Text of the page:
THE view from the large, French windows at the gym in Sector 9 is interesting. Half a dozen children gambol around green spaces. They wear handouts, chase each other, rile the puppies that arrived a few months ago and smile a lot. Their distinguishing, common feature is that they are very thin and dirty. The moment the traffic lights change colour, they rush to the waiting cars and whine, asking for alms. Some succeed, others do not, but in the end the same young woman who is standing under the trees, darts out to collect the loot and the children start playing their games again. A visit to some of the slums around the city reveals that the kids are trained to beg. Their mentors feed and guide them in the profession. It is just another job in a country that cannot fill a billion bellies. Shades of Oliver Twist and Fagin?
Some huts in the slums have TVs, fans and fridges. These minimal amenities are there because of the shared earnings. As I sweat it out on the treadmill, I become more and more aware of the great divide between those working out on the road and I at the gym. They invent games and laugh like demons. They eat whatever they get while I cannot find a table at a popular restaurant on a Sunday evening because my food tastes are very discerning and any type of food will not do. I am shedding the extra kilos gained but the kids have no such worries. If they can sleep on a full stomach, it is a blessing.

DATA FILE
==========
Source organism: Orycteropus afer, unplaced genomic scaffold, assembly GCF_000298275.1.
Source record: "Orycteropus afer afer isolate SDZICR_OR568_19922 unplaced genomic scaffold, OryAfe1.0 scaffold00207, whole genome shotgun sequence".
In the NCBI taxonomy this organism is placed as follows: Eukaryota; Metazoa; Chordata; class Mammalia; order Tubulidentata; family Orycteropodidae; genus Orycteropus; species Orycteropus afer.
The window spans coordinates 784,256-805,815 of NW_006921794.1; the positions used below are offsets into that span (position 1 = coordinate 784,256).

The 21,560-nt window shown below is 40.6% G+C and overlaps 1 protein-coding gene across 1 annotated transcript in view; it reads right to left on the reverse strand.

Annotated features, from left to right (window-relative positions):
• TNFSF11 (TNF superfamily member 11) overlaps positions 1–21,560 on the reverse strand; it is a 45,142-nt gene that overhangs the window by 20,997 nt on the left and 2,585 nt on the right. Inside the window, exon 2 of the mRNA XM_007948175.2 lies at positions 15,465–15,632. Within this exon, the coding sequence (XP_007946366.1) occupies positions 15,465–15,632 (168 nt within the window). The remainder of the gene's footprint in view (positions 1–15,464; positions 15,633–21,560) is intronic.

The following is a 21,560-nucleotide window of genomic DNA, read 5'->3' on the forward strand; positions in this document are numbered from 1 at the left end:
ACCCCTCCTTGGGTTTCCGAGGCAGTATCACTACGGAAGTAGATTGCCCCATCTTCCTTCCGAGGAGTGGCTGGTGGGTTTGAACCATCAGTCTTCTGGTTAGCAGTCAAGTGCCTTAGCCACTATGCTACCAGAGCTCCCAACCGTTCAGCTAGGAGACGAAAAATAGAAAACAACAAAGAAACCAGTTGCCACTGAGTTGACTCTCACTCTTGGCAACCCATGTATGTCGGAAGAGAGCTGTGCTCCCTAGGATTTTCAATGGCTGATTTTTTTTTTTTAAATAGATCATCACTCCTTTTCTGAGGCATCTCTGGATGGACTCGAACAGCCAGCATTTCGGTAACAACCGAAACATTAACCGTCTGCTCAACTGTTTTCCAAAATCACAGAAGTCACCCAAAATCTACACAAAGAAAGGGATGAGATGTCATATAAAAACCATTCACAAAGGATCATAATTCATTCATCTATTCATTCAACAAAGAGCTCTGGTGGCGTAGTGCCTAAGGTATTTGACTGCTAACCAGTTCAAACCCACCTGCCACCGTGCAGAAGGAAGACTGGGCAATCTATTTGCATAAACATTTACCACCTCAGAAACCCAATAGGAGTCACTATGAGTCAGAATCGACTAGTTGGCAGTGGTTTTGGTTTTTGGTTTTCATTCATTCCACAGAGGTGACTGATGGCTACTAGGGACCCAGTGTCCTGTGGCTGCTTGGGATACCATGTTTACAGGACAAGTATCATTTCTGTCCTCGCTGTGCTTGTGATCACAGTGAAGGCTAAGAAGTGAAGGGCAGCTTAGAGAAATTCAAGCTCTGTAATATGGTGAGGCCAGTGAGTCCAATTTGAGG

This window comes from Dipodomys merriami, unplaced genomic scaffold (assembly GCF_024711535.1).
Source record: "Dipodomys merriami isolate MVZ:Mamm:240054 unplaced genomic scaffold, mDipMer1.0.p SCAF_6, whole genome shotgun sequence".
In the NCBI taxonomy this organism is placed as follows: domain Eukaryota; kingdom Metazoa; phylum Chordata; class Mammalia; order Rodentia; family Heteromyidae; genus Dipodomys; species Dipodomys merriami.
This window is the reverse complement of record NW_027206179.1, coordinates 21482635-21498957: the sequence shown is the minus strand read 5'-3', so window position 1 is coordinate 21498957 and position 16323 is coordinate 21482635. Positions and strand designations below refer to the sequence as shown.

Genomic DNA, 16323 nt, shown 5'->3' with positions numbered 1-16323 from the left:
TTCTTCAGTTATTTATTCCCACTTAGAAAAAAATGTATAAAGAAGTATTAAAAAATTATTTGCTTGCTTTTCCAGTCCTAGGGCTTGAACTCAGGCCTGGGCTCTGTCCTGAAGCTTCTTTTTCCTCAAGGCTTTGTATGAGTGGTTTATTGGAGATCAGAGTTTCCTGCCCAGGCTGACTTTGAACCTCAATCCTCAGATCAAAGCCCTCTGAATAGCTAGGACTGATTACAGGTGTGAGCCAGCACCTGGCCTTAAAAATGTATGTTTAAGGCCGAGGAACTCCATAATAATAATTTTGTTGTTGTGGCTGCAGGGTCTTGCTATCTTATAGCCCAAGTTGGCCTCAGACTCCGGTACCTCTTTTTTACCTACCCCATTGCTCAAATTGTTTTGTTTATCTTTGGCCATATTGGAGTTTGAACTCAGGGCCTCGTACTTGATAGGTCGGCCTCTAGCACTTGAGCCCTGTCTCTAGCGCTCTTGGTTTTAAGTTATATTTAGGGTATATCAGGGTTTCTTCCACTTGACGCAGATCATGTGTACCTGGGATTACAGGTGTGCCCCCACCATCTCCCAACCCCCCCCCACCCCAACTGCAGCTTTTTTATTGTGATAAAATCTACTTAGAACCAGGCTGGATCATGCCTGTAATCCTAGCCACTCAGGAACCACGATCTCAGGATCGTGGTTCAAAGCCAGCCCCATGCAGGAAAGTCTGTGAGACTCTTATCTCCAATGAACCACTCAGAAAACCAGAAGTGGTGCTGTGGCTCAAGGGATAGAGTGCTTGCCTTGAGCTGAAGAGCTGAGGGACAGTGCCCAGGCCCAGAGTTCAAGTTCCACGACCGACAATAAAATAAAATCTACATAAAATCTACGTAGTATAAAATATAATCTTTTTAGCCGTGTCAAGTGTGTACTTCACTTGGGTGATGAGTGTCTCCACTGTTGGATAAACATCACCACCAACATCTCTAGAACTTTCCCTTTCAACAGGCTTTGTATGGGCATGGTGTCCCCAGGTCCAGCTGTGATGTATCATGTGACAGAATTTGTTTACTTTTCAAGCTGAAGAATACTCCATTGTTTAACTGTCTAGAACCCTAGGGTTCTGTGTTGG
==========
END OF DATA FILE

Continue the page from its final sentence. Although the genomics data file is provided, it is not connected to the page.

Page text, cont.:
The above mentioned is a material and monetary divide. There is hope on other fronts. We watched two street-plays created by college students and performed by the children of Hamari Kaksha. They put forward depressing social issues humorously, riveting our attention. Each actor was unselfconscious and hugely enjoying him/herself. This total abandon and freedom comes from having very little. Just being recognised and doing things that do not form the daily drudge to keep alive, are worthwhile and fun. If learning is added to this, it is a bonus. AIDS, blood donation, female foeticide and dowry are serious social issues that are dragging the country down. If the poorest of poor can be made aware of them through NGOs, government institutions and us — the future citizens of India — have a better chance of survival.
At DIR India, I told the open-mouthed children a story about a tiger and a sour, miserly man who was eaten by the hungry beast. The story was illustrated with hand puppets made from cut off sleeves. Our awareness about the less fortunate is limited. We do not introspect, look around or empathise. We relegate them into a corner of the mind that does not want to know. Two young girls and a little boy from Welham’s Dehradun, came to help. They sat on the floor amongst the aanganwadi children and made newspaper planes, boats and hats for every one. It was a joyous day for all the children. Baljit Dhatt and her college-going daughter Simran tend to a refugee camp. They care like a lot of us should.
Old newspapers, cut off sleeves, children from all stratas, gifted college and school students and a few people who want to help those who have nothing — the potpourri is heady and fragrant. It is a recipe for progress and the uplift of India.
Have you ever done anything worthwhile for a child besides your own? Do you want to help add a smile to a needy child's life? How?
Jun 29, 2008
We live in a competitive world. Competition is going to increase ten times more when your child grows up.
Parents of today demand too much from a child. Right from the time your child takes birth, comparisons begin from health to looks to his weight and so on. Later, it extends to his abilities in academics and extracurricular activities.